## Explaining differences in life satisfaction

As documented in the preceding sections, differences in key well-being dimensions across the degree of urbanisation can be considerable. The results suggest more favourable outcomes in key well-being dimensions in cities, albeit with notable exceptions. On average, quality of life appears to be best in cities and lowest in rural areas. Towns and semi-dense areas mostly fall in between cities and rural areas. However, the results are more nuanced when considering individual well-being dimensions.

Residents in cities have higher incomes and enjoy more economic opportunities. Even though not all benefit equally from this due to higher inequality and higher living costs in cities, on average city residents are better off economically. City residents also achieve the highest educational attainment, followed by residents in towns and semi-dense areas, with educational attainment in rural areas lagging behind. In health, the picture is more mixed. In some health dimensions, cities and towns and semi-dense areas fare better than rural areas. However, cities are also prone to urban ills such as obesity, stress or air pollution. Access to public infrastructure, modern technology and public utilities all follow a clear urban gradient; the more densely populated the area, the better such access tends to be. In contrast, crime and security are greater issues in cities, except for domestic violence, which remains highest in rural areas.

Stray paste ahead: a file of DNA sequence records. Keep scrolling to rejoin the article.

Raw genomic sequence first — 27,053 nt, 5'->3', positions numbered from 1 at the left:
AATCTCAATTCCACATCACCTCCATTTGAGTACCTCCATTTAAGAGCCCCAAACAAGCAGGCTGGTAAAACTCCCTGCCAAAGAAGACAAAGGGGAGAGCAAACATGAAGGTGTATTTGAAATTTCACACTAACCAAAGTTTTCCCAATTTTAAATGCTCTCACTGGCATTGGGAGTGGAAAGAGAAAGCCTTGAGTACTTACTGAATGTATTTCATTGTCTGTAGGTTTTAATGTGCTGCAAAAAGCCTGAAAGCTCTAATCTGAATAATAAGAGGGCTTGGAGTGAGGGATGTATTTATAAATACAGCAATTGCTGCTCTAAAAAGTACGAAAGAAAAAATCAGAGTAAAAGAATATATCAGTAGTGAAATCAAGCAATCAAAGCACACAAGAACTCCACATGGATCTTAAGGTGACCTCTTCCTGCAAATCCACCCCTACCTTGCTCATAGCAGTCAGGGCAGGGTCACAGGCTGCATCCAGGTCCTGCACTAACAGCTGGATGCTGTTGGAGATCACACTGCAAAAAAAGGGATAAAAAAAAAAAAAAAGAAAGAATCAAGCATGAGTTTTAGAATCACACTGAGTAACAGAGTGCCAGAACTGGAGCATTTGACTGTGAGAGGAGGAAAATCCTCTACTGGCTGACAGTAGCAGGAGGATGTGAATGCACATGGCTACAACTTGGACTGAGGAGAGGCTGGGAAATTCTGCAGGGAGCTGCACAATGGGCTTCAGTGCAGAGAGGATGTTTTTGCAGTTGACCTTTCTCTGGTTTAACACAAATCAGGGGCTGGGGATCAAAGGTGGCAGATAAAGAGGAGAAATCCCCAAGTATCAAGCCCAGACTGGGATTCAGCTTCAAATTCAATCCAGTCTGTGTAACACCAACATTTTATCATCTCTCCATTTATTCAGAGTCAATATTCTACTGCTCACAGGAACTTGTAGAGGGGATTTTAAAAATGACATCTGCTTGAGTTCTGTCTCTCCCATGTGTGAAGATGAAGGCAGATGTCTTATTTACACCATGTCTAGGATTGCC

The evidence on those key well-being dimensions might offer an explanation of why quality of life differs across the degree of urbanisation and why cities offer the highest quality of life for their residents. While many of those factors such as access to public infrastructure, healthcare or employment opportunities are local determinants of quality of life, other factors can lead to directly observable systematic differences between residents of different areas. Systematic differences between residents of cities and other areas in aspects such as educational attainment, age or motivation, referred to as sorting, could also partly explain geographic differences in life satisfaction, and thus quality of life more generally. For example, previous studies have shown that age affects life satisfaction differently over the life cycle.20 Similarly, previous work highlights the importance of educational attainment (Witter et al., 1984[29]; Chen, 2012[30]) and employment outcomes (Di Tella, MaCulloch and Oswald, 2001[31]) for life satisfaction and well-being.21